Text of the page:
We are often asked what makes a Disciplined Agile (DA) coach effective.  The features to look for in a DA coach include:

  1. People skills.  First and foremost, effective DA coaches need solid people skills.  They need to be prepared to work with a wide range of people coming from different backgrounds, with different learning preferences, and with different learning goals.  As a result DA coaches need to be empathetic, patient, respectful, and open-minded.
  2. Experience.  Good coaches understands the situation that you face, and more importantly understands how to guide you to tailor your strategy.  Effective coaches have many many data points from their experiences over the years, and as such they can recognize patterns quickly and provide appropriate advice to those their are coaching.  We’ve seen people who are very good agile coaches for small, co-located teams get into serious trouble the first time they need to deal with scaling factors such as large team size, geographic distribution, or regulatory compliance.   We’ve also seen good development team coaches flounder when they first start to address, in a meaningful way, the Agile IT issues faced by organizations applying agile across their entire IT department.  This is one of the reasons why we suggest that Transformation coaches be Certified Disciplined Agile Coaches (CDACs) as they need significant experience and knowledge to be successful.  The implication is that when you’re hiring a coach, make sure they’ve worked in environments similar to yours otherwise you run the risk of paying for their learning experiences.
  3. Pragmatism.  As Mark Lines astutely pointed out a few months ago, DA is pragmatic agile.  Effective DA coaches are willing and able to work closely with the people that they’re coaching, providing practical advice that they follow themselves. They also like to have real-time measures that reveal how their team(s) are doing, enabling them to make fact-based suggestions to help their teams.
  4. Knowledge.  It’s reasonable to expect a DA coach to be very knowledgeable about DA and agile in general.  Development team coaches are at least Certified Disciplined Agile Practitioners (CDAPs) and better yet CDACs.  To earn a CDAP you need to have at least two years agile experience, clearly a bare minimum for someone in a coaching role, and be able to pass a challenging test which explores their understanding of the DA toolkit.  CDACs need to have five or more years of experience and must pass a board-level interview.  These are meaningful certifications that people must work for to earn, and are a clear indication that holders of such certification have the requisite DA knowledge.   Transformation coaches, who coach an organization’s executive team through the process of transitioning to agile, should be CDACs.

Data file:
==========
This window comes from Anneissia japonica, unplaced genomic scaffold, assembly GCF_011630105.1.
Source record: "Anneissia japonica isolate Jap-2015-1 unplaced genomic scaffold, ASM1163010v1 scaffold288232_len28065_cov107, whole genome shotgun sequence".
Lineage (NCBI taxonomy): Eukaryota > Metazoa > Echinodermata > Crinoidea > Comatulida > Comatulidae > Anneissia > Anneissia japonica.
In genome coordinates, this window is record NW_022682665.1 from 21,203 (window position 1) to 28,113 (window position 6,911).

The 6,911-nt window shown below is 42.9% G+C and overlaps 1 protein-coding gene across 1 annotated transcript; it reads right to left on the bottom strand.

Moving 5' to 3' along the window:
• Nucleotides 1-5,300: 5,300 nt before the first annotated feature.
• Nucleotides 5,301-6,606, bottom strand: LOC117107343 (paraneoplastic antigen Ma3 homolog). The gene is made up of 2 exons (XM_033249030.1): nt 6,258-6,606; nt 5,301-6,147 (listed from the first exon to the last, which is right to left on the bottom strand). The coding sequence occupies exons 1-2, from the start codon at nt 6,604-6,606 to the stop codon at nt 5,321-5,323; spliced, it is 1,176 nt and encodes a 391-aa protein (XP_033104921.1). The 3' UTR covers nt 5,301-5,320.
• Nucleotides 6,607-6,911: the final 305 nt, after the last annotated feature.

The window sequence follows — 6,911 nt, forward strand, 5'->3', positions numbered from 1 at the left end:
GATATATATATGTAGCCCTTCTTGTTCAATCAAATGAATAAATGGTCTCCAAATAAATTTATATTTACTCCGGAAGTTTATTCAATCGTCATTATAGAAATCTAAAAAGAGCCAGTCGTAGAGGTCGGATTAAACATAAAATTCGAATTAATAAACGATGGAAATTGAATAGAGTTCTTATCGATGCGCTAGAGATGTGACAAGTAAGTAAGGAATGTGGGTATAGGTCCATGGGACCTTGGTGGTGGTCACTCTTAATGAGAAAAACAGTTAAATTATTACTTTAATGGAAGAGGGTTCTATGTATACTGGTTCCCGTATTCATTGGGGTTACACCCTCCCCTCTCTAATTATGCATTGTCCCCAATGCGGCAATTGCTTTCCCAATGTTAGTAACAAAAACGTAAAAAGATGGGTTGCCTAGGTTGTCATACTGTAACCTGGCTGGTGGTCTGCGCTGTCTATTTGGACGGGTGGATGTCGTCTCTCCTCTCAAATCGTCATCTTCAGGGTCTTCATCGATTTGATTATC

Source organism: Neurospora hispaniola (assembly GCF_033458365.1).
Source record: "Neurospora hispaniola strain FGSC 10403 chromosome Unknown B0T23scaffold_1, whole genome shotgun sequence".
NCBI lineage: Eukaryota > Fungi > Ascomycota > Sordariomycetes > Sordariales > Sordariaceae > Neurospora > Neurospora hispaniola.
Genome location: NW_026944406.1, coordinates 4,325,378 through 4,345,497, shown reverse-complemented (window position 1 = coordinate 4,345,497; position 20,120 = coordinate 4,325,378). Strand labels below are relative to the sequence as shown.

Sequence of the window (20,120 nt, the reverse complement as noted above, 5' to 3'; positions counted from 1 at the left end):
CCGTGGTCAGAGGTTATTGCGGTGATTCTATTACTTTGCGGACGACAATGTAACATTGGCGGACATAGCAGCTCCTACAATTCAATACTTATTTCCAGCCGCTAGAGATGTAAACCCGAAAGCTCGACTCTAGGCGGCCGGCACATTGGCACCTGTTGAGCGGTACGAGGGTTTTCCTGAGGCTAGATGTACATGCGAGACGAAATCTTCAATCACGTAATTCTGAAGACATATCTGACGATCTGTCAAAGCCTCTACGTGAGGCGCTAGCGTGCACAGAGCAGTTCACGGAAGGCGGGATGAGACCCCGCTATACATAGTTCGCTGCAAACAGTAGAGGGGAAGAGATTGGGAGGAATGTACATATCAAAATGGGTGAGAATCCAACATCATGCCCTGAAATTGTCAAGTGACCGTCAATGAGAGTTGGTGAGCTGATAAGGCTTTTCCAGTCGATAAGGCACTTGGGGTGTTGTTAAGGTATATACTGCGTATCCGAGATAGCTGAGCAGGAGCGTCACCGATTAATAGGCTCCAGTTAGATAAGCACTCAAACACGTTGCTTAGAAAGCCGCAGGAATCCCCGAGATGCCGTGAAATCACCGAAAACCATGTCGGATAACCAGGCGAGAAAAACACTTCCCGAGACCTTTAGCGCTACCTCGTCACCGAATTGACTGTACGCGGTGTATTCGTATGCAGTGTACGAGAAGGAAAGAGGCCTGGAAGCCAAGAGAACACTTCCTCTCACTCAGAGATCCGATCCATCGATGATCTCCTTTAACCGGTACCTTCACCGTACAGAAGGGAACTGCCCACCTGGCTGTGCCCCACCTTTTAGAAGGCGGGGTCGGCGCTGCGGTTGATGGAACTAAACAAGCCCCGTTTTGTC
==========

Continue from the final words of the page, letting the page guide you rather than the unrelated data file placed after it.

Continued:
5. Skill.  Development team coaches must be skilled in fundamental agile techniques such as regression testing,  continuous integration (CI), iteration/sprint planning, look-ahead modelling and planning, requirements envisioning, and many more.  A good team coach should also be skilled in “advanced” agile techniques such as test-driven development (TDD), behaviour driven development (BDD), and continuous deployment.  Transformation coaches should be skilled in organizational change management as well as the fundamentals of IT-level activities such as enterprise architecture, data management, operations, portfolio management, and others.
  6. Leadership.  In addition to solid people skills, good coaches often need good leadership skills too as they need to be adept at convincing people to follow their advice.  Team coaches will often be Team Leads, or at least be working closely with the Team Lead, to help lead the team in making the “hard decisions” required to successfully learn the agile mindset.
  7. Flexibility.  A fundamental concept of the DA toolkit is that you need to tailor it to meet the needs that you face.  The implication is that DA coaches need to be agile to go beyond the advice in prescriptive methods such as Scrum or SAFe.  Instead of working from a prescriptive playbook, DA coaches will leverage DA’s goal-driven strategy to help guide teams make process-oriented and organization-oriented choices that are right for them. In short, just because someone has several years of Scrum coaching you can’t count on them having the background to be a good DA coach because they may only understand Scrum strategies and not the full range of agile and lean strategies supported by the DA toolkit.


Posted by Scott Ambler on: December 22, 2014 12:58 PM | Permalink | Comments (1)